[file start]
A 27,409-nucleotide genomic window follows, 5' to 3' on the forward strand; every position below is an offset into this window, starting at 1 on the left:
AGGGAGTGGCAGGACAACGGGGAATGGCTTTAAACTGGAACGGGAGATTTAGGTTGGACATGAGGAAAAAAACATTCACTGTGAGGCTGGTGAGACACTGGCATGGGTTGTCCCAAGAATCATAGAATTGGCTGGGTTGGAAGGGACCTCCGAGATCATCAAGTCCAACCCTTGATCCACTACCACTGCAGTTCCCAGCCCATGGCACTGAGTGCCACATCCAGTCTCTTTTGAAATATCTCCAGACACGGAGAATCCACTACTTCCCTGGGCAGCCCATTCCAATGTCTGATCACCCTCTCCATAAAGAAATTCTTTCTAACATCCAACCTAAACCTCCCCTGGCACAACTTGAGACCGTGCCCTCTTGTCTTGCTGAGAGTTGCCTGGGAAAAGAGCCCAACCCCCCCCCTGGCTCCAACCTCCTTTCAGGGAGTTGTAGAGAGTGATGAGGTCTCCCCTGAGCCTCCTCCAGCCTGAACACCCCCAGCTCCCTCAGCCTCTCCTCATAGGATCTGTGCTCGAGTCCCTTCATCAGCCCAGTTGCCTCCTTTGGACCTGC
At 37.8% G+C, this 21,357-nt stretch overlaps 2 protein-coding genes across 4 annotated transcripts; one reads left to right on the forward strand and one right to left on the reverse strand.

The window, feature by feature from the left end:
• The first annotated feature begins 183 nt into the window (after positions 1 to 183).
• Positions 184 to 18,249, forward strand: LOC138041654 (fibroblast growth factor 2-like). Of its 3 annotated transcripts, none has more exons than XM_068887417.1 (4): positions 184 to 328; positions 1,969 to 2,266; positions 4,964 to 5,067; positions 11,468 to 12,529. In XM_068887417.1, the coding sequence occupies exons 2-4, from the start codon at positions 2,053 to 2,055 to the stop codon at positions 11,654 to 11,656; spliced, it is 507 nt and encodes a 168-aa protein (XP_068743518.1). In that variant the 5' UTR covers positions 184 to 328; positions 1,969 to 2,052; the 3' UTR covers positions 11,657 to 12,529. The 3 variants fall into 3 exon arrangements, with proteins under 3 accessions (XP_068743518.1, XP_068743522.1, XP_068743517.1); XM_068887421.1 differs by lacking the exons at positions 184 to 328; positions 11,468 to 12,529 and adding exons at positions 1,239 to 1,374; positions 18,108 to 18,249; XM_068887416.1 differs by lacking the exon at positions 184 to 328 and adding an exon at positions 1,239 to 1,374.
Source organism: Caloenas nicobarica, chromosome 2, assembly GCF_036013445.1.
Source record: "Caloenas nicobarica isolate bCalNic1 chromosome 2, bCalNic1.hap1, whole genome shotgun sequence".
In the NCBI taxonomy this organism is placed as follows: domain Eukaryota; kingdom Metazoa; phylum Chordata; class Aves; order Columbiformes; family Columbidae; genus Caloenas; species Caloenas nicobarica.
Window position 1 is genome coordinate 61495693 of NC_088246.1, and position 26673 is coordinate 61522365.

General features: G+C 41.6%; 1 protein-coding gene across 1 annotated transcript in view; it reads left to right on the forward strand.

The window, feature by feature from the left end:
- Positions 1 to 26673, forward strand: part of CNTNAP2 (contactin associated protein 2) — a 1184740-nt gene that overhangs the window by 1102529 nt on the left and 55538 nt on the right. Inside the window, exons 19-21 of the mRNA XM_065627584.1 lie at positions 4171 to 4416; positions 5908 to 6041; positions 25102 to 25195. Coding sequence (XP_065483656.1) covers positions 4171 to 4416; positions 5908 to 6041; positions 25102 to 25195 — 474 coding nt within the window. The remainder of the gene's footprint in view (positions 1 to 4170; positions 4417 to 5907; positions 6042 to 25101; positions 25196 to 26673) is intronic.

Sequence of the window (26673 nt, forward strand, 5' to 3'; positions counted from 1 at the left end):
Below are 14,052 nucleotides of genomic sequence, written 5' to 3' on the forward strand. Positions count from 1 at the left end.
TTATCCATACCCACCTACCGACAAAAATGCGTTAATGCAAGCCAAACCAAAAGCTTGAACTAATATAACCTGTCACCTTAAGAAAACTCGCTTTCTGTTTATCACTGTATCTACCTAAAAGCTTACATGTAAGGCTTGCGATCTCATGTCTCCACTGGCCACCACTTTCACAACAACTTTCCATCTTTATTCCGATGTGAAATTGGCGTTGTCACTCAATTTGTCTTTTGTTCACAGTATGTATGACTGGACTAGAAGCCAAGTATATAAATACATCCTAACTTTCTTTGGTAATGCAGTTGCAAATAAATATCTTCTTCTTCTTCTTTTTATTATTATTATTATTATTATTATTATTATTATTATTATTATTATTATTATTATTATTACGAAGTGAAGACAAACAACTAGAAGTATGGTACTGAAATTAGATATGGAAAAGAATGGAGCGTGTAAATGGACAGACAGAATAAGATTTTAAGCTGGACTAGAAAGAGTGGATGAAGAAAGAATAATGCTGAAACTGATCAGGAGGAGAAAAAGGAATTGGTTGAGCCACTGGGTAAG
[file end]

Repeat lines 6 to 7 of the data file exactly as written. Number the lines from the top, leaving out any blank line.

• Positions 184 to 18,249, forward strand: LOC138041654 (fibroblast growth factor 2-like). Of its 3 annotated transcripts, none has more exons than XM_068887417.1 (4): positions 184 to 328; positions 1,969 to 2,266; positions 4,964 to 5,067; positions 11,468 to 12,529. In XM_068887417.1, the coding sequence occupies exons 2-4, from the start codon at positions 2,053 to 2,055 to the stop codon at positions 11,654 to 11,656; spliced, it is 507 nt and encodes a 168-aa protein (XP_068743518.1). In that variant the 5' UTR covers positions 184 to 328; positions 1,969 to 2,052; the 3' UTR covers positions 11,657 to 12,529. The 3 variants fall into 3 exon arrangements, with proteins under 3 accessions (XP_068743518.1, XP_068743522.1, XP_068743517.1); XM_068887421.1 differs by lacking the exons at positions 184 to 328; positions 11,468 to 12,529 and adding exons at positions 1,239 to 1,374; positions 18,108 to 18,249; XM_068887416.1 differs by lacking the exon at positions 184 to 328 and adding an exon at positions 1,239 to 1,374.
Source organism: Caloenas nicobarica, chromosome 2, assembly GCF_036013445.1.